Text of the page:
Shares of Eli Lilly and Co. tumbled Thursday after the drugmaker said a potential breast cancer treatment missed its main goal in a late-stage study comparing it to a fake drug.
The Indianapolis-based firm no longer plans to seek regulatory approval for the drug, ramucirumab, in patients with a form of breast cancer that has spread. However, Lilly will seek approval to use the treatment in combination with chemotherapy in stomach cancer patients after ramucirumab performed better in a separate study on those patients.
Lilly shares fell 3.3 percent, or $1.71, to $50.90 each, Thursday before markets opened, then fell another 3.4 percent in morning trading, to $50.85.
The stock's closing price of $52.61 on Wednesday had marked a gain of 6.7 percent so far this year.
In the breast cancer study, Lilly said researchers saw no statistically significant difference in progression-free survival when comparing patients taking ramucirumab and the chemotherapy drug docetaxel with those taking a placebo and docetaxel. Progression-free survival measures the time from the start of treatment until a patient's cancer begins advancing again or the patient dies.
An early analysis of overall survival also showed no benefit for patients on ramucirumab.
The drug did meet its main goal of improved overall survival when studied in patients with advanced gastric cancer who took it along with another chemotherapy drug, paclitaxel. It also met a secondary goal of improved progression-free survival.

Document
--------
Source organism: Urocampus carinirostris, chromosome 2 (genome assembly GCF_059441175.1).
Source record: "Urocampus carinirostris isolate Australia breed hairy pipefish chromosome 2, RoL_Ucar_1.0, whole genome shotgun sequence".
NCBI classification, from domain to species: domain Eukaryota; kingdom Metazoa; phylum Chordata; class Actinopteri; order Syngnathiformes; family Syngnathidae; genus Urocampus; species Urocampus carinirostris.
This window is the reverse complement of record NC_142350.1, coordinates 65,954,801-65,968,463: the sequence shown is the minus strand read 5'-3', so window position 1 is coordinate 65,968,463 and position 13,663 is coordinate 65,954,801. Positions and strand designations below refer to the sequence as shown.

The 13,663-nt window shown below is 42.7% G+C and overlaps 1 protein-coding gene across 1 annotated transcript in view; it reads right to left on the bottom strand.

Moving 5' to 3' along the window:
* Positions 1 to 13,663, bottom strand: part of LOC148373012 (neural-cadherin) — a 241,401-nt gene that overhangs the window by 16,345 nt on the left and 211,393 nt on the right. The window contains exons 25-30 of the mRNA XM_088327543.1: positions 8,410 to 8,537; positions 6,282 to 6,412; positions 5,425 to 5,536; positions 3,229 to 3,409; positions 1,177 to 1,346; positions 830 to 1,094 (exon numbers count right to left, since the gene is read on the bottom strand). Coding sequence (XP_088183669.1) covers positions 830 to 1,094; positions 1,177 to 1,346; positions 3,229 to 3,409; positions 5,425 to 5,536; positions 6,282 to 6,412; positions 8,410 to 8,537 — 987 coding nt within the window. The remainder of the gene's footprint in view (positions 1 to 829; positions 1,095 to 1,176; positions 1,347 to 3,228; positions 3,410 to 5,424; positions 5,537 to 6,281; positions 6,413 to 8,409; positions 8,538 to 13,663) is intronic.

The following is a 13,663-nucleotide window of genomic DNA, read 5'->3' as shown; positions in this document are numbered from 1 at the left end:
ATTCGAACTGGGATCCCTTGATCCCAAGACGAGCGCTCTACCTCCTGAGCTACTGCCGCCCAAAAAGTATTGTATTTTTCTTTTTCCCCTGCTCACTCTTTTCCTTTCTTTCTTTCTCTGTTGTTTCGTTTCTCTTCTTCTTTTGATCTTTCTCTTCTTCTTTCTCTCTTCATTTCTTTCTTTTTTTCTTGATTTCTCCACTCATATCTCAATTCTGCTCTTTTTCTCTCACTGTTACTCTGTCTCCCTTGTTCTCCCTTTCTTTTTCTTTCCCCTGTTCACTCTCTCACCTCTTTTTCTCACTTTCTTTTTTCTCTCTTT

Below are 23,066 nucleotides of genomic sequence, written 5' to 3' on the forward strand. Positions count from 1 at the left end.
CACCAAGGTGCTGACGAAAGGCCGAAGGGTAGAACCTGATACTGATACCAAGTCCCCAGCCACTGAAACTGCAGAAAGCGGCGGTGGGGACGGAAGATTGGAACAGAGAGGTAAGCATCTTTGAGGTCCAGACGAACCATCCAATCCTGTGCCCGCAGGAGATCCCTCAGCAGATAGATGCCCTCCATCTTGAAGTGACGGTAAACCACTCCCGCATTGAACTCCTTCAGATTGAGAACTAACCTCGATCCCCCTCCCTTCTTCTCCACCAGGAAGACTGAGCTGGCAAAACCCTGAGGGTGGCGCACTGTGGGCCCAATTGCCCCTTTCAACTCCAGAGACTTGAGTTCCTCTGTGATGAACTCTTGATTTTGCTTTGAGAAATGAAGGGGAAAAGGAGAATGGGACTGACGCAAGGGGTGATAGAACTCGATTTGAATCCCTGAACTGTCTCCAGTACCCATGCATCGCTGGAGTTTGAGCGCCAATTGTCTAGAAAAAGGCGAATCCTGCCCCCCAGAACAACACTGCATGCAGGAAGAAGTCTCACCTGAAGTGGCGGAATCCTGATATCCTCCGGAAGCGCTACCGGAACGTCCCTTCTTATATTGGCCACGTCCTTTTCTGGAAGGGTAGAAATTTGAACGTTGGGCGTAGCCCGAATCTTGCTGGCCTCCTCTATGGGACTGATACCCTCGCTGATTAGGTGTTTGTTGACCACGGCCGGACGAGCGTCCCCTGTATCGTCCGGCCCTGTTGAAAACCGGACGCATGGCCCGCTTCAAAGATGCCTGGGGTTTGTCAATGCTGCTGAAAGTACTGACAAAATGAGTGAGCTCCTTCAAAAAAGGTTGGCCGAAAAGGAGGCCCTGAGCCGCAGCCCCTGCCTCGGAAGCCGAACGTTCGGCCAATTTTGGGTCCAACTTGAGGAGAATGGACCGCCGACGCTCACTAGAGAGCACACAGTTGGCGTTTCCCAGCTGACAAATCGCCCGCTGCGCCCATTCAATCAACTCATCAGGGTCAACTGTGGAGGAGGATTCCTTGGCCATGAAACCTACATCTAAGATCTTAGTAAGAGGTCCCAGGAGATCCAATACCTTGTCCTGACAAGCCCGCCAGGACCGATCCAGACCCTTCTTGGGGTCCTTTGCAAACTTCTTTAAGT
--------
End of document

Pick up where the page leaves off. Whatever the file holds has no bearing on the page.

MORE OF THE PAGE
Lilly will seek approval from regulators for that use. It also is studying ramucirumab in colorectal and lung cancers and expects more late-stage research results next year.
Investors had relatively low expectations for the drug in treating breast cancer, Bernstein analyst Dr. Tim Anderson said in a research note. But he also has said that the commercial opportunity in breast cancer that has metastasized, or spread, is significant.
Anderson expects the drug to generate about $600 million in annual revenue by 2020 from its use in treating gastric cancer.
Investors are eager to see Lilly produce new sources of revenue because it is going through a wave of patent expirations that expose key drugs to cheaper generic competition. Lilly lost patent protection for its all-time best selling drug, the antipsychotic Zyprexa, in late 2011 and will lose protection at the end of this year for its current top-seller, the antidepressant Cymbalta.